July 2014 Book Club Selection:
Author/Editor: Mike Madrid
Purchased: Chicago Comics, Chicago, IL
First of all, let’s get it out of the way: presenting black and white reproductions of comics that were originally printed in color is always a let-down for the reader. This is (one of the reasons) why I infinitely prefer the DC Archive Editions over Marvel’s. But, printing in color is exponentially more expensive, and, especially for older comics, can involve additional costly, time-consuming restoration processes.
So, we’ll forgive Divas, Dames and Daredevils the black and white. The text is readable and the images are relatively clear, so other than niggling at this reader’s specific aesthetic preference, the collection has committed no great sin. The images included in this post are courtesy of ComicVine.Com, and therefore are in glorious, original color.
The biggest selling point for Divas, Dames, and Daredevils lies, in fact, not in its images (for best quality of art and diversity of selection re: females in comics, Pretty In Ink: North American Women Cartoonists 1896-2013 is a better choice) but rather in its contextual sections that move smoothly through a dense amount of history and philosophy.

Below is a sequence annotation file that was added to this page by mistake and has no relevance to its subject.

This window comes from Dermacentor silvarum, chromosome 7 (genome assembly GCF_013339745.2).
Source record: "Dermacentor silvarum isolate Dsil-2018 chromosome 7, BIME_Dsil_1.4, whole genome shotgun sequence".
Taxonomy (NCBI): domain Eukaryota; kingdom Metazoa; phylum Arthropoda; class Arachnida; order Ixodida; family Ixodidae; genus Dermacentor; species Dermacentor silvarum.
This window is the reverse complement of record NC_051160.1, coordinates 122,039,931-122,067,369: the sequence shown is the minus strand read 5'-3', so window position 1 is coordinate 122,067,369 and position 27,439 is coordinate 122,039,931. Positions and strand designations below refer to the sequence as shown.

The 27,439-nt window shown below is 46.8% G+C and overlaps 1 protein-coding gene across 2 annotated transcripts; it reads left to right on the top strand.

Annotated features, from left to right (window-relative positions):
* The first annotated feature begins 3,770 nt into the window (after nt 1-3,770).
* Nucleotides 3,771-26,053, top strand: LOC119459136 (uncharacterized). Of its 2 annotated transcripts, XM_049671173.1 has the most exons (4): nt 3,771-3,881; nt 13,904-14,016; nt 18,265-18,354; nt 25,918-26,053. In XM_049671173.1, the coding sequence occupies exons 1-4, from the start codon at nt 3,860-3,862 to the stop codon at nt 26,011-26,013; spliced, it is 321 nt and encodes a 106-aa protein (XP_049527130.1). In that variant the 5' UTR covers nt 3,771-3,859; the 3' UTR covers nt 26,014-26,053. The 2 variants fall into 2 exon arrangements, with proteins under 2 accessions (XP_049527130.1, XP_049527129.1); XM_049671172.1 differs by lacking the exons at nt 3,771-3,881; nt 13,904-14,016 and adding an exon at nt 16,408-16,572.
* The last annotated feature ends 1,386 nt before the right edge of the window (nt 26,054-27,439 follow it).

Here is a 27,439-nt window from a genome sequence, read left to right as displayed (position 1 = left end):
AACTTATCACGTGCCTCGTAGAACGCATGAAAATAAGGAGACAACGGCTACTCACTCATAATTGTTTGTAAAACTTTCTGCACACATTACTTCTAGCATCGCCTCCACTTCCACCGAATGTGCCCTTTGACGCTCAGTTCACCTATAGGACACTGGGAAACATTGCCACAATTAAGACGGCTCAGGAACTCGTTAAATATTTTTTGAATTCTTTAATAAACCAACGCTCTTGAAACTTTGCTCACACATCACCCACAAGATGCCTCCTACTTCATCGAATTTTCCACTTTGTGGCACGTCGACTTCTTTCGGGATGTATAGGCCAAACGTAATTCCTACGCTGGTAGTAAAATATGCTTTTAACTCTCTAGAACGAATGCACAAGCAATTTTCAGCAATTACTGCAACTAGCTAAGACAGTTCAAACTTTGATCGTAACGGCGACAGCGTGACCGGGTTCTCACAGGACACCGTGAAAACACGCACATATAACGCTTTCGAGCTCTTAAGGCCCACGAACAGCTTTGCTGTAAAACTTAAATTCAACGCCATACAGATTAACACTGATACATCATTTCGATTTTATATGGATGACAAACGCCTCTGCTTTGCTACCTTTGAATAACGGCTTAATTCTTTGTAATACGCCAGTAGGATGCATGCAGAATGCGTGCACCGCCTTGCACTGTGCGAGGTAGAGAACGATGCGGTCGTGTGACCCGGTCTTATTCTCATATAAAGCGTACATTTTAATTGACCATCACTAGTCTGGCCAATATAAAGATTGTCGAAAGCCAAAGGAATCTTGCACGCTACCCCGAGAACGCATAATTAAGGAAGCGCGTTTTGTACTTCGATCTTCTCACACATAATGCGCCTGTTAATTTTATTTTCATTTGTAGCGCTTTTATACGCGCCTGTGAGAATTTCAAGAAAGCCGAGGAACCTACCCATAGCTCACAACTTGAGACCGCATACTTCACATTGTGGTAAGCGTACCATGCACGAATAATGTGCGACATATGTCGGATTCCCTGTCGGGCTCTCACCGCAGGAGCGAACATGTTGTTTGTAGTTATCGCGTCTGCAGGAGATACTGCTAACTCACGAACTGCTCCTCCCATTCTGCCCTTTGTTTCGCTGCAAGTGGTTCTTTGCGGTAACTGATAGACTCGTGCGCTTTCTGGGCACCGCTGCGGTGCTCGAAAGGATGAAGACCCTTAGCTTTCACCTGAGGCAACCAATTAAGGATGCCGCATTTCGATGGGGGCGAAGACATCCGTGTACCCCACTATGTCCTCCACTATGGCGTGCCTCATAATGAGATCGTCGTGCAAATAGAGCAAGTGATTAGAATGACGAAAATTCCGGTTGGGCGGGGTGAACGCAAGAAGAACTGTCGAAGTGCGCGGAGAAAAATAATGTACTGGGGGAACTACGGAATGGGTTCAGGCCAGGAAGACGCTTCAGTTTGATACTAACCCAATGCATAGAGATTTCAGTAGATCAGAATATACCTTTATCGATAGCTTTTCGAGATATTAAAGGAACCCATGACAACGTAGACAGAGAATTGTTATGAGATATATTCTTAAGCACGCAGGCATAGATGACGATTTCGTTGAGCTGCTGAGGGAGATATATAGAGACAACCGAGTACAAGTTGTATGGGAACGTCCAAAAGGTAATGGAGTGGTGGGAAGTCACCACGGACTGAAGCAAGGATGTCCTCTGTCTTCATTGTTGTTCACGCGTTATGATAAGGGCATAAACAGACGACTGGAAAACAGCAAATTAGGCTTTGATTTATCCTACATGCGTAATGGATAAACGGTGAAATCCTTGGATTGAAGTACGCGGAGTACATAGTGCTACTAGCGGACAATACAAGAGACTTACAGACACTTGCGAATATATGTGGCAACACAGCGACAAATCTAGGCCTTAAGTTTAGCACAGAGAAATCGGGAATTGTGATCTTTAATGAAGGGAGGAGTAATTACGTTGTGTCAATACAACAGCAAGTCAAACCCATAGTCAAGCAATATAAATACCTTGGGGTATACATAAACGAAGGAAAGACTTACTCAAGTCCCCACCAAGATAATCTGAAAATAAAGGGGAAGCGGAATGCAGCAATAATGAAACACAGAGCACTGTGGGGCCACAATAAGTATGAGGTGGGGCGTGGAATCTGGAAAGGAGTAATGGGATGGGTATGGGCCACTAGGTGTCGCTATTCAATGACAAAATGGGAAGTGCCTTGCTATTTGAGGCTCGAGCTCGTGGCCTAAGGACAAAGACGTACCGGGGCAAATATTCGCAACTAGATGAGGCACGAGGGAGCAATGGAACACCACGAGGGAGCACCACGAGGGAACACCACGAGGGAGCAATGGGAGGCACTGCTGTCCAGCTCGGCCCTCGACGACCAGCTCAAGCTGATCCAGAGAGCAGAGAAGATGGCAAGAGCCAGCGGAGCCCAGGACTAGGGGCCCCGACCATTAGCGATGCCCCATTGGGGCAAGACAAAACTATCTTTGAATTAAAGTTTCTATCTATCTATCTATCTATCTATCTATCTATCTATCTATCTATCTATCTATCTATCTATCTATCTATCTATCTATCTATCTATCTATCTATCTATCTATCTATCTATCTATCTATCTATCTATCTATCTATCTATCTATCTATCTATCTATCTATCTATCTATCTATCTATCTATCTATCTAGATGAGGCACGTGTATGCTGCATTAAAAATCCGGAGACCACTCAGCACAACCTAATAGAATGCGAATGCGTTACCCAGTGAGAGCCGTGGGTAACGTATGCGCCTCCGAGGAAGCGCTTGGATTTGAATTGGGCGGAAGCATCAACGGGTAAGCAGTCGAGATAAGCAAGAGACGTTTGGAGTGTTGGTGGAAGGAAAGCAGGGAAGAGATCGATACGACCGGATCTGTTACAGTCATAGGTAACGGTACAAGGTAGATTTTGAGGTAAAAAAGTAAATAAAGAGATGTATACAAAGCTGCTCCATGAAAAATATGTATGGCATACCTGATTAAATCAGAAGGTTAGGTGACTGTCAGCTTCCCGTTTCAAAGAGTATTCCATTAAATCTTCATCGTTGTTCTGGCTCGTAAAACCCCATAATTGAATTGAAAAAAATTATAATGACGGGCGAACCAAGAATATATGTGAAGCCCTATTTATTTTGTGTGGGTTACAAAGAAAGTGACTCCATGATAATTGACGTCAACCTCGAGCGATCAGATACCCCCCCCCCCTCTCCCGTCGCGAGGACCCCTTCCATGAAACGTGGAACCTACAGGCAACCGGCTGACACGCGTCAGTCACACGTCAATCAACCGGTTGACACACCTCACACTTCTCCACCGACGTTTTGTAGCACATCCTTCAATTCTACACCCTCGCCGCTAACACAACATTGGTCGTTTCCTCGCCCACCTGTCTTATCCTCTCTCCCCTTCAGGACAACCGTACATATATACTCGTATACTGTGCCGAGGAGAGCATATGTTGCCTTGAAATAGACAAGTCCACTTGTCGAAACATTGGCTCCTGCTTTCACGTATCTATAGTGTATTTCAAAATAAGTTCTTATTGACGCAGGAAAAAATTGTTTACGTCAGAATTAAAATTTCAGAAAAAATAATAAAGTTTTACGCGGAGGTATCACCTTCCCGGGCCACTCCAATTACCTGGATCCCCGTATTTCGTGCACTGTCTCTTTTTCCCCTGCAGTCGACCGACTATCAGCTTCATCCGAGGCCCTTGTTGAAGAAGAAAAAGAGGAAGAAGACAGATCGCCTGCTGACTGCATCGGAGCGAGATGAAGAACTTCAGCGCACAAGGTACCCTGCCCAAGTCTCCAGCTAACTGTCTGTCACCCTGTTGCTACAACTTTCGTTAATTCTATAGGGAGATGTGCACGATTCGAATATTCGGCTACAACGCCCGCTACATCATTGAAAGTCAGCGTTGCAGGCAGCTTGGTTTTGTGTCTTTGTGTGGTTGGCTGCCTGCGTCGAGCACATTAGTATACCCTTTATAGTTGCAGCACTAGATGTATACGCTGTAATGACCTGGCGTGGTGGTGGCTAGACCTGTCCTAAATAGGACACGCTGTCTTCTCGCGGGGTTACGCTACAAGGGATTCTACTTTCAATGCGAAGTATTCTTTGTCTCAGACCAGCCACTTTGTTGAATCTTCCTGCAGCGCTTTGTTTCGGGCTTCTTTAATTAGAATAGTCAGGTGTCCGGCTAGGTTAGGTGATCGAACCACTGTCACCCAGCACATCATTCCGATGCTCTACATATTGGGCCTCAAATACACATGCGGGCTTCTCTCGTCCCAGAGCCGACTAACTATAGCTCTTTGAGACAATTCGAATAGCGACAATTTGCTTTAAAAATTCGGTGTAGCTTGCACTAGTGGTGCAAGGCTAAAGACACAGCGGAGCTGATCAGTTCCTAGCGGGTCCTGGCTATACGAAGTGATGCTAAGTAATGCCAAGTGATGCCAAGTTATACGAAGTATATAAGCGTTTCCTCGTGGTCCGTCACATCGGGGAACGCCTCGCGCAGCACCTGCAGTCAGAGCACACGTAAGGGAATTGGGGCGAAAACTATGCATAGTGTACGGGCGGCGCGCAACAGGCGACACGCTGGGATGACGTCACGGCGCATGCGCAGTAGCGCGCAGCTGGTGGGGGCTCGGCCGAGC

With sections like “Women at War” and “20th Century Goddesses” punctuating the book, readers get a healthy dose of character biographies for the fabulous ladies included in the volume — all of whom each only have room for one appearance.
It is in these mini-bios that you can find obscure trivia with which to gently rib those comic lovers who swear by male superheroes alone (like the fact that Spider Queen and The Spider Widow not only predated Spider-Man’s release by more than twenty years, but have sneakily similar powers to the male web slinger).
So grab Divas, Dames and Daredevils to bone up on your female-centric Golden Age history and loan it liberally to all friends who would enjoy the badass-ery of catchphrases like these: